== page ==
Posted by: Diane | September 20, 2007

Family traits


This is a picture of my great-grandfather in his shop. He was a tailor. I remember my great-grandfather as a very old man whose grey hair stood straight up on the top of his head. He always wore a vest with a pocket watch and had a thick German accent. He was born in a little town in what is now Romania, and many of his siblings died in a cholera outbreak. He emigrated to the U.S. as a young man.

I can’t sit down at a sewing machine without thinking of him. I wonder if my sewing skills would be up to his standards. I kinda doubt it, but it makes me pay a little more attention to making a straight seam and to take the time to press as I go, even though it’s a hassle.

There are other skills and talents I have that make me think of my lineage. My grandmother loved to paint. Her father liked to draw. I have some of his old pen nibs and her old paintbrushes that I use when I do ink and watercolor drawings.

I grew up in a household with a piano and many nights my father would play me to sleep on ragtime, boogie-woogie and oldies. My mother played classical and popular music. By the time I was six, I was begging for lessons. One of these days I hope I can play Scott Joplin like my dad did. I also play the flute and in the past I’ve monkeyed around with trumpet, harp, dulcimer, and piccolo.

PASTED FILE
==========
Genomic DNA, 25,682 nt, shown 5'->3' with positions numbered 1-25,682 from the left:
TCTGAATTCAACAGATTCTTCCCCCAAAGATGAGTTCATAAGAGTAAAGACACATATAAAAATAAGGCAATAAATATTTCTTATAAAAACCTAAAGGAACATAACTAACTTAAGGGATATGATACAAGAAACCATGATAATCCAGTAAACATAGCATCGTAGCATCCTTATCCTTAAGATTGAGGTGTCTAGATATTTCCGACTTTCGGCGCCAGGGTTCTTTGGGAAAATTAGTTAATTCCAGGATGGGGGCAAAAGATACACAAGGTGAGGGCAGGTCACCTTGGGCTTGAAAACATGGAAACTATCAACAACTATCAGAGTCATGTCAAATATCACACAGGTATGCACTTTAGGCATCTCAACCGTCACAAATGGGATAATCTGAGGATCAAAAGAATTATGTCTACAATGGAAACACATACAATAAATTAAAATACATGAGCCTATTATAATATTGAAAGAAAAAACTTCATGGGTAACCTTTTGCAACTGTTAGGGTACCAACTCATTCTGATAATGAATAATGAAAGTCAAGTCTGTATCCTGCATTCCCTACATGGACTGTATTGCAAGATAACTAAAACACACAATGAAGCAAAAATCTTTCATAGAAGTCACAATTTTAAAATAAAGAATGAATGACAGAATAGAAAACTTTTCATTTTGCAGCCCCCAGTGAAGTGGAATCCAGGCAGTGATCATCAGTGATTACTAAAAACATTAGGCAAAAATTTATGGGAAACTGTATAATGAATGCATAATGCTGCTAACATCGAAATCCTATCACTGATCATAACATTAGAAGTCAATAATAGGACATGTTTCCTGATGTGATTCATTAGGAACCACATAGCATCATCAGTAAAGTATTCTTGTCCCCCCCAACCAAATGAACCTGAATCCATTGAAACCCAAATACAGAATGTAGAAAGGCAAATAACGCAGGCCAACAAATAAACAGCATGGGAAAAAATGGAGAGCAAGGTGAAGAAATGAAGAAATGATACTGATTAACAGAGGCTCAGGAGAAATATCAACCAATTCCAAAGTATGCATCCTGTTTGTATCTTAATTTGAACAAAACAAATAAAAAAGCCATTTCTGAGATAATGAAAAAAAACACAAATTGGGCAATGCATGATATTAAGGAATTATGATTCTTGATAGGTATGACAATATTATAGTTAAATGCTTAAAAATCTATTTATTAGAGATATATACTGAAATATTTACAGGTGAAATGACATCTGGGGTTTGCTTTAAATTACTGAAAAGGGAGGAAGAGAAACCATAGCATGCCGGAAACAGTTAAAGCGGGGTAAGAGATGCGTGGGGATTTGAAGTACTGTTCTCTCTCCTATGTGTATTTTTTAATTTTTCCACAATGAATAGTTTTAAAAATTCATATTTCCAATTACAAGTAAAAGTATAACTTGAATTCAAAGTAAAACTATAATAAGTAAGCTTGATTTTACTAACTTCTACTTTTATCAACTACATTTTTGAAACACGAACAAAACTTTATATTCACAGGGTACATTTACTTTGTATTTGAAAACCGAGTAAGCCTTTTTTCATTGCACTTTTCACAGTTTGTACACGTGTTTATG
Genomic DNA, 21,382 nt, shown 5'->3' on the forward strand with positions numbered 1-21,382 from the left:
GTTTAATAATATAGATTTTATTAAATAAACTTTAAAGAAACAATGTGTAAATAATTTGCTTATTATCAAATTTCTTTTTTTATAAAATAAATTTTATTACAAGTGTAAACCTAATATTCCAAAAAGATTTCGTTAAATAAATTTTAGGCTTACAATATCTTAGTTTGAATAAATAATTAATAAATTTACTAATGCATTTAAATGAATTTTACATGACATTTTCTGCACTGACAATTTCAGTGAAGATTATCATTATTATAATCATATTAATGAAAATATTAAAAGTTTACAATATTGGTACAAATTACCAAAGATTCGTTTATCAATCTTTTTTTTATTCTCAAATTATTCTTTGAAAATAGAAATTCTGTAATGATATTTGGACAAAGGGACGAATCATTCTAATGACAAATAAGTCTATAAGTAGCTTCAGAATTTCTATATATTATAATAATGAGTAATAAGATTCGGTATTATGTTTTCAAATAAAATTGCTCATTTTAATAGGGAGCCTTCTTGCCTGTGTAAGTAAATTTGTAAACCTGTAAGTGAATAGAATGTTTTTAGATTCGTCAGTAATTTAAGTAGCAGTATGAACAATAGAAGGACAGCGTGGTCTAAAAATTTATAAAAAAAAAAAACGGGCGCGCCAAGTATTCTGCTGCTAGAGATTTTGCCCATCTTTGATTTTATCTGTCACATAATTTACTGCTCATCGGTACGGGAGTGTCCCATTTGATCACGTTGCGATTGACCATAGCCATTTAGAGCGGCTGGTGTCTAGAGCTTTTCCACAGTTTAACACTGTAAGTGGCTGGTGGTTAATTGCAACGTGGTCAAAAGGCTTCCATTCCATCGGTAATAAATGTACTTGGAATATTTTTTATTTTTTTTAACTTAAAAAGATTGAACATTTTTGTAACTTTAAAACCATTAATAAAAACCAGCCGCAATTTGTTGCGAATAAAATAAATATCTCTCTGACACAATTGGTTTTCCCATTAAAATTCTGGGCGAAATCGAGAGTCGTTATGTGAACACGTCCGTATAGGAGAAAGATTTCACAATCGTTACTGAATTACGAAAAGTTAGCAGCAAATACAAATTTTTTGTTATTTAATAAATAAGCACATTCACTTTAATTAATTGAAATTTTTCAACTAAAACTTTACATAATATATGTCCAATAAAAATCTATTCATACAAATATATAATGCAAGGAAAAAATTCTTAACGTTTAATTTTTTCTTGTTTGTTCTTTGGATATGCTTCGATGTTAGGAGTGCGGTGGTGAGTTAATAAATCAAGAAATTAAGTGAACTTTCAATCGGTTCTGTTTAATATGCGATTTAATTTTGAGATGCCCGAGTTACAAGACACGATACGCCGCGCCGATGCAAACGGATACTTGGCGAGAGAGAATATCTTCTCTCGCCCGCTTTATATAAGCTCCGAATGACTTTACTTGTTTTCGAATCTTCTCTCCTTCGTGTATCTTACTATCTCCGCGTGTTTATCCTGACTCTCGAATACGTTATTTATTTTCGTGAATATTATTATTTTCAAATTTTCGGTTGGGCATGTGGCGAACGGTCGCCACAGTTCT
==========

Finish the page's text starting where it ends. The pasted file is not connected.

How much is nature and how much is nurture, I don’t know, but I like to think about these links to those who contributed to my existence. I’m not heir to a great family fortune, but I must say, I’m happy with what they did give me!

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Responses

  1. I think that nurture has a lot of sway in how we turn out. Case it point—I find it interesting that both my children are voracious readers. They’re different kinds of readers—Rosie can read a book a day (or several graphic novels a day); Tee takes his time and savors a book. Their biological father, who they haven’t been around much since they were quite young, didn’t read much. I, however, have read for pleasure since I was a young child, as did my Mom and Dad. I can read like nobody’s business, when I have the time. Lew reads magazines and detailed websites gleaning information for hobbies and work activities. He rarely reads just for pleasure. Tony and Zander rarely read for pleasure. Neither does their mother, from my understanding from conversations with the boys. Zander, however, reads more for pleasure than Tony does. Zander identified himself with our blended family more than Tony did for a long time.Both Lew and I read prolifically to our kids when they were young. Our home contains a bounty of books and magazines, plus we frequent the library regularly (especially Rosie). However, my children are the ones who read for pleasure and Lew’s children are the ones who primarily read for information to learn how to do something. Nature or nurture? I lean toward nurture.


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